Verizon is joining the iPad/tablet movement, where video service providers are extending their subscription video product to mobile tablets. There’s so much momentum with this trend, it led be to ask the question is Apple hijacking TV Everywhere?

In Verizon’s case, they made a series of announcements regarding FiOS TV, which can all be summed up with the concept of cloud TV. Verizon is looking to give customers access to FiOS TV content on a variety of mobile devices including select Droid,Windows, and BlackBerry Smartphones. The concept is called FlexView and it will start off by offering 3,000 or so VOD titles, followed by television programming. Customers will gain access to a 70 GB drive within “the cloud,” allowing customers to access this stored content on these mobile devices. The service is set to launch later this year.

Additionally, Verizon is looking to turn the iPad (and other tablets down the line I’m sure) into a “softSTB”, or software based set-top-box.  Basically the iPad app will allow FiOS TV customers to watch TV on their iPad, initially only within the home, but perhaps outside of it at some point as well.

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At first glance, I question why viewing TV content on an iPad in the home is that compelling, especially when I can simply turn on the TV to watch the same thing. Then I realize, I’m probably not the demographic for this product. Younger generations have embraced the laptop (and to a lesser extent the desktop PC) as a perfectly viable tool for watching video content. Some would argue the younger demographic prefers laptops, and soon to be tablets, over the television. In that regard, it makes perfect sense to push content viewing to the iPad, even if it is restricted for in the home viewing only, at least for the time being.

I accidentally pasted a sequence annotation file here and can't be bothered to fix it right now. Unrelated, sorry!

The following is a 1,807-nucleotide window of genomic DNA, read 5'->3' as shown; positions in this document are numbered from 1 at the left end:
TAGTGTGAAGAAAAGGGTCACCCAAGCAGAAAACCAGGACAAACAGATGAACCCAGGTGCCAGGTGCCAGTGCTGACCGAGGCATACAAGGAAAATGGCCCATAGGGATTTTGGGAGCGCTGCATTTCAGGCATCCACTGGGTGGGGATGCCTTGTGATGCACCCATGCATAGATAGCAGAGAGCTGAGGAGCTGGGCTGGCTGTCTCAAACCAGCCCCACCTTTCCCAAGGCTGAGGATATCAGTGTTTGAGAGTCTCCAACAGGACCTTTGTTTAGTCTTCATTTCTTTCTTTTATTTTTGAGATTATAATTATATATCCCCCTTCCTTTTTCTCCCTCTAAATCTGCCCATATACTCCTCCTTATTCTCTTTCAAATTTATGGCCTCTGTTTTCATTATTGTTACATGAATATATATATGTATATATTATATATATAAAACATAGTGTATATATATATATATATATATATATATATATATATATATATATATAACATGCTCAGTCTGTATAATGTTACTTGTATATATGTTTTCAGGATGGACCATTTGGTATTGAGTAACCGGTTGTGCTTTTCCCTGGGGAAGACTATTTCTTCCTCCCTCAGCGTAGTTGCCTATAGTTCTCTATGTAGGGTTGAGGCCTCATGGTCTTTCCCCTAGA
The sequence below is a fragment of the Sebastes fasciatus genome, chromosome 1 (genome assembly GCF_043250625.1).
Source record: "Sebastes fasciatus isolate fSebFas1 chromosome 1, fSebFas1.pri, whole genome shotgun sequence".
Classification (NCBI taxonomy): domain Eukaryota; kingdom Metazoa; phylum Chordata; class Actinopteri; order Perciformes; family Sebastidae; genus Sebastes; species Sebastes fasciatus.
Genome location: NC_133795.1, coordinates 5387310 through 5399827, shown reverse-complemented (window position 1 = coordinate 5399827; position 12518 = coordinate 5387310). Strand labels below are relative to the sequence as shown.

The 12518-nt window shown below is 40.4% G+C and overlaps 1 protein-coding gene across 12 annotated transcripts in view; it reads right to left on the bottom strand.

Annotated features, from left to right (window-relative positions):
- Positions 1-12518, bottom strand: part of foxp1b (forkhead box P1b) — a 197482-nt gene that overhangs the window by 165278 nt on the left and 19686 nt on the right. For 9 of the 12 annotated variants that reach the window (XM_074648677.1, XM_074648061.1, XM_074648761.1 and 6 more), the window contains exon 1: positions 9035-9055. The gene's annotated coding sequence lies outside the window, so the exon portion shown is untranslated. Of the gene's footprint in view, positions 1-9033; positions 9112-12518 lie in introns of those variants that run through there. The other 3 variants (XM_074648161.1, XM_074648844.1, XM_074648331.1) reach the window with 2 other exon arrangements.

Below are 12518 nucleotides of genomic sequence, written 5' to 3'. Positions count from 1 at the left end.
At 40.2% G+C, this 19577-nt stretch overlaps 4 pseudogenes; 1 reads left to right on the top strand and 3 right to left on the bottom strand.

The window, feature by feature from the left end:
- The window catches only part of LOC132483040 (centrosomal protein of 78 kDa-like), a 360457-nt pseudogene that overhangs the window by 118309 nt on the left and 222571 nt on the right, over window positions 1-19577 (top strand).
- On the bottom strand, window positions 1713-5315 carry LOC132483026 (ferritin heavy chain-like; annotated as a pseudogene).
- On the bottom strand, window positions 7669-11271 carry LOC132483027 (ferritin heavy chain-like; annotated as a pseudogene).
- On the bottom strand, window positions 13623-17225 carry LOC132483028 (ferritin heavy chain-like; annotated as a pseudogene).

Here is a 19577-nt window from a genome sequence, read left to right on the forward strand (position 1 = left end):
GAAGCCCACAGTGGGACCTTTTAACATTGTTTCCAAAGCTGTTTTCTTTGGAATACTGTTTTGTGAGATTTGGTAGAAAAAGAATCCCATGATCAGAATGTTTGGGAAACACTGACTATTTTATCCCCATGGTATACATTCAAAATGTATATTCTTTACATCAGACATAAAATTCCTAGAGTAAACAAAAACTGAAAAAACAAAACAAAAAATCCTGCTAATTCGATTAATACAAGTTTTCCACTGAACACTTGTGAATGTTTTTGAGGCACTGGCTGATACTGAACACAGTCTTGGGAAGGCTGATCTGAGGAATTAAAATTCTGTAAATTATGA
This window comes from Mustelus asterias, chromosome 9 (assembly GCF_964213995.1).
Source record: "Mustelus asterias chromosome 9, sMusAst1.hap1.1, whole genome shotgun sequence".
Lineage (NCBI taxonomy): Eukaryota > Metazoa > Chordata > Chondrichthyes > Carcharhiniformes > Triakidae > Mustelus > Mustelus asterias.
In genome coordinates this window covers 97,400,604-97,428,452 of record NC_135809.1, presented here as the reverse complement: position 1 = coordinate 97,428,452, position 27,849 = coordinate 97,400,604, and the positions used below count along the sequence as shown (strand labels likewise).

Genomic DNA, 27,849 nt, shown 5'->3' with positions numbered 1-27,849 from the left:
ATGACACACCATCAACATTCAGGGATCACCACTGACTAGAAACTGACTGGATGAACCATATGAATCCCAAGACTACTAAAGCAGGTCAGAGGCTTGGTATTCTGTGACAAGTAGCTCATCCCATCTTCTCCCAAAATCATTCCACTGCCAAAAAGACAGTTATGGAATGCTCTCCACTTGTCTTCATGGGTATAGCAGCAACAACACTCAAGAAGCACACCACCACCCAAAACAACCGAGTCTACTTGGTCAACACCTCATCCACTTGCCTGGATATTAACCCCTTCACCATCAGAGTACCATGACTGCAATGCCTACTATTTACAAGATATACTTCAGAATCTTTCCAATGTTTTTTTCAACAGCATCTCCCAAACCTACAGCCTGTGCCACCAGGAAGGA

Verizon joins a long list of video service providers, all trying to come up with the right TV Everywhere, or cloud TV experience. While the apps and features look cool to people like me, there’s still a lot to prove. There are many issues still to be resolved, most important of which is content rights, before we’ll see these cloud TV initiatives really take shape.

That being said, we’re getting a real window into the future of the video business through all of these announcements. Many of the apps being discussed today won’t see the light of day – victim to real world market realities. But some will, and video service providers need to do their homework on this issue to ensure their video product remains competitive and relevant.

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